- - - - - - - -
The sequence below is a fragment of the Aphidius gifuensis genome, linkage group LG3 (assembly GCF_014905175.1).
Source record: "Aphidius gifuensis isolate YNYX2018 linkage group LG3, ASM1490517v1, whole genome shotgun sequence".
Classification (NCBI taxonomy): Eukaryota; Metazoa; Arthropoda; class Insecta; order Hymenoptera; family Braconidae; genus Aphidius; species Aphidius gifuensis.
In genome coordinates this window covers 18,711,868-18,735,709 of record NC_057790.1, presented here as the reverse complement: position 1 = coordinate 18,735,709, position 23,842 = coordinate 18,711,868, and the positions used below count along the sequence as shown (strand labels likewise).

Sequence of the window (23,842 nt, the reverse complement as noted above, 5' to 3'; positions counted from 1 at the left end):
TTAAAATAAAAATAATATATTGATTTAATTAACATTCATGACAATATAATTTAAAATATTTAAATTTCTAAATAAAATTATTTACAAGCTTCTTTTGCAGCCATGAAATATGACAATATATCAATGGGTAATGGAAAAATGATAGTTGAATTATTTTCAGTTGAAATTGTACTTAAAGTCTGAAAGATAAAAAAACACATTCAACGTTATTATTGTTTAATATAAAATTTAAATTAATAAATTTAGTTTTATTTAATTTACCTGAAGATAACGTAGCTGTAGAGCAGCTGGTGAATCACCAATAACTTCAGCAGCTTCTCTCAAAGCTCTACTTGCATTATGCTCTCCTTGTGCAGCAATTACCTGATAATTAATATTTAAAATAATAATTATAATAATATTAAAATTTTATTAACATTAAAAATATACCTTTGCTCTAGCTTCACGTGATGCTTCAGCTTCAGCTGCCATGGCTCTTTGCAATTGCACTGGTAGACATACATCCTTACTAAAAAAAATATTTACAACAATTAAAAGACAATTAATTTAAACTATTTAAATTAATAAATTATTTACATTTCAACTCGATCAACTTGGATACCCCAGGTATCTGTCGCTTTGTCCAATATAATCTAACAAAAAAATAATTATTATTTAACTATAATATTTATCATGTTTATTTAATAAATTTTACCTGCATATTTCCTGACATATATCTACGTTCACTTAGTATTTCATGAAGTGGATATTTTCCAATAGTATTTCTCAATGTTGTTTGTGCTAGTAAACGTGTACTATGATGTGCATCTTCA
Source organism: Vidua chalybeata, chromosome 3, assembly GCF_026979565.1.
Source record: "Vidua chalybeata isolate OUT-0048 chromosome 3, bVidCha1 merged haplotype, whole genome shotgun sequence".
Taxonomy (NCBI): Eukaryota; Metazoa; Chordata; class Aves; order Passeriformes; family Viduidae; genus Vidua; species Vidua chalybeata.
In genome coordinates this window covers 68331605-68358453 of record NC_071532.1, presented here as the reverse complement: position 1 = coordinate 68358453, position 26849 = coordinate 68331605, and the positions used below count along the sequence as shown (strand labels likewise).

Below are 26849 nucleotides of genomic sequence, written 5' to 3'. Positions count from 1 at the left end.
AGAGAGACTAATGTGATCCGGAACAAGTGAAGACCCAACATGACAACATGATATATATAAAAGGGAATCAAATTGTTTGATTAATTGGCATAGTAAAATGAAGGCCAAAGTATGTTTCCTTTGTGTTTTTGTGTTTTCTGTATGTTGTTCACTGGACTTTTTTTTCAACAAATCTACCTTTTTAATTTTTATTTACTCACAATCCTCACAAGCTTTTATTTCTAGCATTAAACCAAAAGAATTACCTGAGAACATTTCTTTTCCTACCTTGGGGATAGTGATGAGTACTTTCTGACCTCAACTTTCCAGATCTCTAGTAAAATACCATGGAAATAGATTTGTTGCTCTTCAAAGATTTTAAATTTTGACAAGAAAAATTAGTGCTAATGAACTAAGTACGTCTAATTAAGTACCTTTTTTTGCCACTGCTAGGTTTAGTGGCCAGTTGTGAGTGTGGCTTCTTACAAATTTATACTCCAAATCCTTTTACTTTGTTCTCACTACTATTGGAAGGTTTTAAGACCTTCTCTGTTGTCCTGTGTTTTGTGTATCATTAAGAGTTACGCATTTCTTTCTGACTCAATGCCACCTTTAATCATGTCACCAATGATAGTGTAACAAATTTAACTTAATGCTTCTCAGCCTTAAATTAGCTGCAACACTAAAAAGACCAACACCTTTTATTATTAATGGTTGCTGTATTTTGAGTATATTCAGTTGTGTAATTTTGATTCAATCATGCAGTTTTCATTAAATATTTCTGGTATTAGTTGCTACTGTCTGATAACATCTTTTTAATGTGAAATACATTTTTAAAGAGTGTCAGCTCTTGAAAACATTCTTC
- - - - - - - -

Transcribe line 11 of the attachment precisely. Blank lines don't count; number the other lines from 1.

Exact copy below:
Below are 26849 nucleotides of genomic sequence, written 5' to 3'. Positions count from 1 at the left end.